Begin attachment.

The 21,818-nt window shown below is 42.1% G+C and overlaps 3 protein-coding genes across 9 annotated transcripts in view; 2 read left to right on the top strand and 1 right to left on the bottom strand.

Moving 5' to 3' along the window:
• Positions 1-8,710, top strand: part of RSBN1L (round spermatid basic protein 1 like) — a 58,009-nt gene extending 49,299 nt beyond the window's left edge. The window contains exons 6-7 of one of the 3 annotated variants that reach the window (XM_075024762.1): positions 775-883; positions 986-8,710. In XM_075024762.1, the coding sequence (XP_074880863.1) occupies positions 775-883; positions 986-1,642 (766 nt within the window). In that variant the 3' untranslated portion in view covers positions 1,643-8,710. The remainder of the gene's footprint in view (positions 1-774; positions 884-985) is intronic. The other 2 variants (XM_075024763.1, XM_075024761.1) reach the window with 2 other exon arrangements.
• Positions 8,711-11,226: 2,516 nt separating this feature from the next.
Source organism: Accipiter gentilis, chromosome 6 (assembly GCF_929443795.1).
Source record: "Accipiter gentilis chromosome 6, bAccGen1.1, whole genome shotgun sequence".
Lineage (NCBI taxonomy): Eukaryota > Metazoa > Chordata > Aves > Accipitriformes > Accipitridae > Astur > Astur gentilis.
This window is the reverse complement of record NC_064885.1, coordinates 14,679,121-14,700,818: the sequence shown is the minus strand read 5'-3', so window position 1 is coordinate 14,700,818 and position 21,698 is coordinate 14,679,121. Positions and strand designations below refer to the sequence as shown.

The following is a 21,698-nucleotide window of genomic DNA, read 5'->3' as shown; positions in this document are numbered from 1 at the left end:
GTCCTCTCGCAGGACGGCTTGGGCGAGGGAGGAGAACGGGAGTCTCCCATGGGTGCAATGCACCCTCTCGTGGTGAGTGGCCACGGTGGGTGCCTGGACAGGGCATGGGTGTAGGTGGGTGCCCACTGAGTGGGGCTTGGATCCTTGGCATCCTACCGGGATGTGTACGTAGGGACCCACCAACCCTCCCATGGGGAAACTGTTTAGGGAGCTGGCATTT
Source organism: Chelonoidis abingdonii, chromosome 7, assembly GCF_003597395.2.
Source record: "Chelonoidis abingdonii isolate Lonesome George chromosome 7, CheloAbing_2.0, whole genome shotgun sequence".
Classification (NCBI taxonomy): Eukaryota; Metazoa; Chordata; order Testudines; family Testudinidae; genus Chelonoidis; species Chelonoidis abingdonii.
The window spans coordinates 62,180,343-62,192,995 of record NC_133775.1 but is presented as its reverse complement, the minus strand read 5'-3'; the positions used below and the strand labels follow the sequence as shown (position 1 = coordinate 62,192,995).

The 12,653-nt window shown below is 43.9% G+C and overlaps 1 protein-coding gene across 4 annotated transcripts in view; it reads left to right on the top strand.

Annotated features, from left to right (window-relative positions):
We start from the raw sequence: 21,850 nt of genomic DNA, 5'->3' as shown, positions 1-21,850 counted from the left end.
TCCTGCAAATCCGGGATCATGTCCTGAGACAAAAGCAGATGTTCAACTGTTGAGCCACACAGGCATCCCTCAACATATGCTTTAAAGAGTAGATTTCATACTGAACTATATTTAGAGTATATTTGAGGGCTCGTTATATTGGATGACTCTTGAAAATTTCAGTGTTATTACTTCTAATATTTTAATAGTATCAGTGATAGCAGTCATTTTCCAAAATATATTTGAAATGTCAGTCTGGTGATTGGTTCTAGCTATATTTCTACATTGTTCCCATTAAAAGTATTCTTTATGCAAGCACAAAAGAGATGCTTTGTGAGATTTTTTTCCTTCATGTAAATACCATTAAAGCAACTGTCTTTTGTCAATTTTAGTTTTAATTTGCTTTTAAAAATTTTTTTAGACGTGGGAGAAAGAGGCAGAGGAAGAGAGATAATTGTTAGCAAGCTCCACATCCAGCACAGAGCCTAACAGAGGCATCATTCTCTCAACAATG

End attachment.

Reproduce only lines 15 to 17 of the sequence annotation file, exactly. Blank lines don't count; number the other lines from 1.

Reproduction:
The 12,653-nt window shown below is 43.9% G+C and overlaps 1 protein-coding gene across 4 annotated transcripts in view; it reads left to right on the top strand.

Annotated features, from left to right (window-relative positions):
We start from the raw sequence: 21,850 nt of genomic DNA, 5'->3' as shown, positions 1-21,850 counted from the left end.